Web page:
Pain Science vs Cognitive Behavioral Therapy (CBT) | Modern Manual Therapy Blog

Pain Science vs Cognitive Behavioral Therapy (CBT)


We often get the question: is pain neuroscience education the same as cognitive behavioral therapy? The literal answer is no. Cognitive behavioral therapy (CBT) is a psychosocial intervention that is based on a combination of basic principles from behavioral and cognitive psychology. It was originally designed to treat depression, but is now used for various mental disorders. To deliver CBT, one should receive specific training in the technique. With that in mind, does pain neuroscience education (PNE) contain components that are based on CBT principles? Our consensus is, yes.

In discussion with Jo Nijs, he agreed that PNE is probably mostly about the “C” of CBT. PNE is trying to change an individual’s perceptions about their injury/illness and beliefs about pain, aka the cognitive component. This is where understanding the neurophysiology of pain along with having the ability to change perceptions about various tissue variances that an individual in pain has is important. How one goes about this is through the various metaphors and stories to assist with the patient’s understanding. I like to make a point that knowing about pain science is not the same as treating a patient utilizing pain science. For me it is no different from knowing anatomy and biomechanics is not the same thing as treating a patient utilizing these principles. Sure, you need to have a sound knowledge of anatomy and biomechanics, but you need a lot more to be able to effectively treat a patient. I get concerned some clinicians may be content with knowing pain science, yet they have not been able to effectively use it within the treatment of individuals with pain. We recently finished an fMRI study that showed when we use PNE; we affect specific areas of the brain associated with the pain neuromatrix. These changes are different from when we used a control (non-PNE) educational process. The patient cognitively starts to think differently after they receive PNE.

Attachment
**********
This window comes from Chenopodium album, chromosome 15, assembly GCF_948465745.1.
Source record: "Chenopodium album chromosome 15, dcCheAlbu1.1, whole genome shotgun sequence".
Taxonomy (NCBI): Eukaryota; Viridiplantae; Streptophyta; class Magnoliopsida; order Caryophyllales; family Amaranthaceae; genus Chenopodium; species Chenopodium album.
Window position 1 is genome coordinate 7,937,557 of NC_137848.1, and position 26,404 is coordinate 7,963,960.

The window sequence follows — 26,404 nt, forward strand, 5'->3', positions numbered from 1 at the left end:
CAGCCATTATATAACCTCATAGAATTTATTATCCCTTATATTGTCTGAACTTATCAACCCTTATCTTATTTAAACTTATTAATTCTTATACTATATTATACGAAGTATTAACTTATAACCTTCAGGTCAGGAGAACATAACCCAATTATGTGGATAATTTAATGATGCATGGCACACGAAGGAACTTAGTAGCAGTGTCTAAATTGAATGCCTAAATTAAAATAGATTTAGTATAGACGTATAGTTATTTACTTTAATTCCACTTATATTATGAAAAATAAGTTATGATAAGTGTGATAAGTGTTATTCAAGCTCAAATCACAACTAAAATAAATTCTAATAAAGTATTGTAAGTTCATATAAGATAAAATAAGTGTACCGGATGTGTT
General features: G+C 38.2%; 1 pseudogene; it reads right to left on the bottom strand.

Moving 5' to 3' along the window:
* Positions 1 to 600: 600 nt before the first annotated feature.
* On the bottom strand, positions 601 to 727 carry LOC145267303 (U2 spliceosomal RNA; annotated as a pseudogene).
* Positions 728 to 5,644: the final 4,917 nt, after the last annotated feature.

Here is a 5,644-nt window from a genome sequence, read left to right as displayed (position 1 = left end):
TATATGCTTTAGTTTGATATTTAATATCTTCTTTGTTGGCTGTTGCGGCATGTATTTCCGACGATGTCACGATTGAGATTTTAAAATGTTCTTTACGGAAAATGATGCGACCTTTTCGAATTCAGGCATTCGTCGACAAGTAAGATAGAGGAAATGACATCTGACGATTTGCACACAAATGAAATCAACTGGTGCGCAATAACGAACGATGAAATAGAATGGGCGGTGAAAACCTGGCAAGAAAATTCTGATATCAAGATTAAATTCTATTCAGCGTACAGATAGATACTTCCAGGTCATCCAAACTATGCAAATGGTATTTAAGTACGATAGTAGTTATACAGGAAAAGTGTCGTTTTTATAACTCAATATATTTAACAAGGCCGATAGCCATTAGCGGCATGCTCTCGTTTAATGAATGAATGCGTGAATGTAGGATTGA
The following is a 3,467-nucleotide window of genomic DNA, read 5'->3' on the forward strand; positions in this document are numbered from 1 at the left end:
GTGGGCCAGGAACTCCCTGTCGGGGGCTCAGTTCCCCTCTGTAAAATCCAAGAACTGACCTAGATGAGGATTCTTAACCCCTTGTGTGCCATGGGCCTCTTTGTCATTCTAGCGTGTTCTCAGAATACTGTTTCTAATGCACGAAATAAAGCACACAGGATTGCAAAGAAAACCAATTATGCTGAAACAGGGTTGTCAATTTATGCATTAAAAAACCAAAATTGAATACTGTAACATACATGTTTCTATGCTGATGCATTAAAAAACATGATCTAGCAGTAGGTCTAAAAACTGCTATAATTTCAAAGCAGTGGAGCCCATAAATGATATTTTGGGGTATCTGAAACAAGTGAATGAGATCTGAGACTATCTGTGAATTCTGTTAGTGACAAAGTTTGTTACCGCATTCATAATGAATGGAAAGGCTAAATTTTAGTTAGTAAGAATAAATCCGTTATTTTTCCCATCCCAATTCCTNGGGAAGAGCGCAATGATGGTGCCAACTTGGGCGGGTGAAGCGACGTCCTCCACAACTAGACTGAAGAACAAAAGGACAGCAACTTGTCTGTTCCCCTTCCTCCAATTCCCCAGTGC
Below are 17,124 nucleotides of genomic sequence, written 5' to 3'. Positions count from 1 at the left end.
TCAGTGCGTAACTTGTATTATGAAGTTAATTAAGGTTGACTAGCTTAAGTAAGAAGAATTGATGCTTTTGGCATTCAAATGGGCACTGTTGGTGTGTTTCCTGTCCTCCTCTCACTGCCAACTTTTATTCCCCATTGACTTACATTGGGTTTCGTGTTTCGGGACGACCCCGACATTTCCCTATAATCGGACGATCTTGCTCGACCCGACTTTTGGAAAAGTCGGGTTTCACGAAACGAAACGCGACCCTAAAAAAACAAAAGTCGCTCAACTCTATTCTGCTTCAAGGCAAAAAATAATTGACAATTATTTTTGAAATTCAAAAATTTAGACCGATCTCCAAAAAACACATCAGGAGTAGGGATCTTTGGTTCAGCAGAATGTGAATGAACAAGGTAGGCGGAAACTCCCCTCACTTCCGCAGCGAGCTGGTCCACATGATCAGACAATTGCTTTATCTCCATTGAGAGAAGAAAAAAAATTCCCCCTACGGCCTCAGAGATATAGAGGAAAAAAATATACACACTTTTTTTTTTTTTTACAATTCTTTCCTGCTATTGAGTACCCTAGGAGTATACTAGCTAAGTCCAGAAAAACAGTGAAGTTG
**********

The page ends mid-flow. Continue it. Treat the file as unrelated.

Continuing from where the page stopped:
Put more simply: you cannot explain someone’s pain away.

Even if one is effective in delivering PNE the “C” portion of CBT, it is limited in its effectiveness. Our past research has shown that unless the PNE is followed up with the active behavior change, the “B” of CBT, it has limited effectiveness. Put more simply: you cannot explain someone’s pain away. For us in therapy we have been in the behavior change business since the start of our profession. The primary behaviors we work on are exercise, movement, relaxation, motor control, goal setting, graded exposure, etc. We can also do some behavior therapy in the areas of sleep hygiene, diet, meditation, etc. This should be in every good clinician’s wheelhouse to change behavior in our patients. While behavior change is hard, this is what we are trained to help with.

So why do you need to deliver PNE first then work on the behavior change? We know from our and other fMRI studies that PNE changes the “filter”, how the brain “scrutinizes” as Louis Gifford mentioned in his Mature Organism Model. A patient then needs to run the behavior through the new “filter”/cognitions in order to generate the output that becomes new inputs. It is the running of the behavior through the new filter repetitively over time that allows for changes eventually in pain and function. A new filter is worthless unless you run things through it to filter. Thus, PNE without the active behavior change activities is not very effective. The neat part about the filter of the brain is that exercise actually makes the filter get better over time as it releases BDNF, serotonin and other good chemicals to allow the filter to function better. Moreover, as we move the filter learns about the body better (sharpens the homunculus) with increased body awareness and thus learns through expectancy violation, that it can function without the production of pain in all situations. 

Therefore, while PNE is not CBT, it does use evidence-based principles of CBT by changing a person’s cognitions and then eventually using behavior change principles to make long-term changes to help an individual return to a level that they can function better again. What say you???

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Via Kory Zimney, DPT


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